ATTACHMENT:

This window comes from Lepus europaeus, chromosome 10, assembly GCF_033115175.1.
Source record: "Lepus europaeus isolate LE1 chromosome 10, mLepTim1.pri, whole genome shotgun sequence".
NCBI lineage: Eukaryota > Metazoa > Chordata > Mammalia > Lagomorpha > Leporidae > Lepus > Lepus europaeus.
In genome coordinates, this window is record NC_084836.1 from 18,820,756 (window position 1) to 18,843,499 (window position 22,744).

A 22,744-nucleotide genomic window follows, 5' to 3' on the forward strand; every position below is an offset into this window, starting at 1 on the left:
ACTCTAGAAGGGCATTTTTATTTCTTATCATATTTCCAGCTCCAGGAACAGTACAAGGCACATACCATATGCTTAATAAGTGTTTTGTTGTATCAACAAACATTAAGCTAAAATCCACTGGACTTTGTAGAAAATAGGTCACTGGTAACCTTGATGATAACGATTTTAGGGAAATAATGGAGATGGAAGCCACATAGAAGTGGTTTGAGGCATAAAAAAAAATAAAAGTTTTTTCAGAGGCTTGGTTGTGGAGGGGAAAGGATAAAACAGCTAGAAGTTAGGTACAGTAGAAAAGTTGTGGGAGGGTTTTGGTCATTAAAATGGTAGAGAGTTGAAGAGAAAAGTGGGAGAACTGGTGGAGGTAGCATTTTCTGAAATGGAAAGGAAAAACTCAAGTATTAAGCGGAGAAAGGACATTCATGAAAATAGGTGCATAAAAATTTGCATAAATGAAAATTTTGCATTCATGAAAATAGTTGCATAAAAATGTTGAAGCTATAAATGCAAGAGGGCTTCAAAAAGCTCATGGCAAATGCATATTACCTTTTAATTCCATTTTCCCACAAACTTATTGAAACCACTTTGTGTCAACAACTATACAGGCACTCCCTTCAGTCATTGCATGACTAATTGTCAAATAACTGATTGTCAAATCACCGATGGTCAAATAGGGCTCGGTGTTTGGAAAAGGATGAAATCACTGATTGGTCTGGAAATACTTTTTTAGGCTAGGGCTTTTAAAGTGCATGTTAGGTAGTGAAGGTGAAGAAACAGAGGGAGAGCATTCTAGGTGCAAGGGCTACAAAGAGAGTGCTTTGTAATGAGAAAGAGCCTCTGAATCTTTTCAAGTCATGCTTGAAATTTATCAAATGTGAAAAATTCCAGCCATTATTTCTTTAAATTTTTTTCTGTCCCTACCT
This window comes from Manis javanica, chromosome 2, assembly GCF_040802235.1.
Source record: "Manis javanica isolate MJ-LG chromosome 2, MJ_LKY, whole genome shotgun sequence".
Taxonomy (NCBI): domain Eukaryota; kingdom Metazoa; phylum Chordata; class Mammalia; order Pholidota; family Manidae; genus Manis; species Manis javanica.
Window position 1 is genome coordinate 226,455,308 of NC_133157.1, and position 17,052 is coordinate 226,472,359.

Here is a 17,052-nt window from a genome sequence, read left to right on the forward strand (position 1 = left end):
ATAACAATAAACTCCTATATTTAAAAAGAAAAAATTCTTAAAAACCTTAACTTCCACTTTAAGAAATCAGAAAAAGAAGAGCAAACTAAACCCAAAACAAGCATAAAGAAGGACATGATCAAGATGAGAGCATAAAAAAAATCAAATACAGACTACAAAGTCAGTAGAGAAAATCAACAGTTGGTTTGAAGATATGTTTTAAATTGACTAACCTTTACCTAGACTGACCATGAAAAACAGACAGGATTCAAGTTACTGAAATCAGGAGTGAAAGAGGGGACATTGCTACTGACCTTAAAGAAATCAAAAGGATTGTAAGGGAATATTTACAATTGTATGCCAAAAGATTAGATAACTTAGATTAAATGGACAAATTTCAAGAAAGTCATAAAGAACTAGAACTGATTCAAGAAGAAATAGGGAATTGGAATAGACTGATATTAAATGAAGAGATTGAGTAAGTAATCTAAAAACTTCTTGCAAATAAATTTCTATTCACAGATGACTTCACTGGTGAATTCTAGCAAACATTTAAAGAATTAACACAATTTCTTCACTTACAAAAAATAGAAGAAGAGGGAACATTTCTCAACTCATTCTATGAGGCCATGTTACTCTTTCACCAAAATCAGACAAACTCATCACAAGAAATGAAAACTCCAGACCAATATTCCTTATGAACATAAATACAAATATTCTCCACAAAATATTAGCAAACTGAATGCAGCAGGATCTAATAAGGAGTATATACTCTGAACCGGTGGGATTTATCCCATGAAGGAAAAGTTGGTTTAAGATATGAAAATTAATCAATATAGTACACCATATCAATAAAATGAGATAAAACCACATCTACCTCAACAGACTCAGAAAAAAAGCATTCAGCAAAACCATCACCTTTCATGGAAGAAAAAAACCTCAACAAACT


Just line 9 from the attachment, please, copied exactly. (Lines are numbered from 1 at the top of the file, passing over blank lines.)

Taxonomy (NCBI): domain Eukaryota; kingdom Metazoa; phylum Chordata; class Mammalia; order Pholidota; family Manidae; genus Manis; species Manis javanica.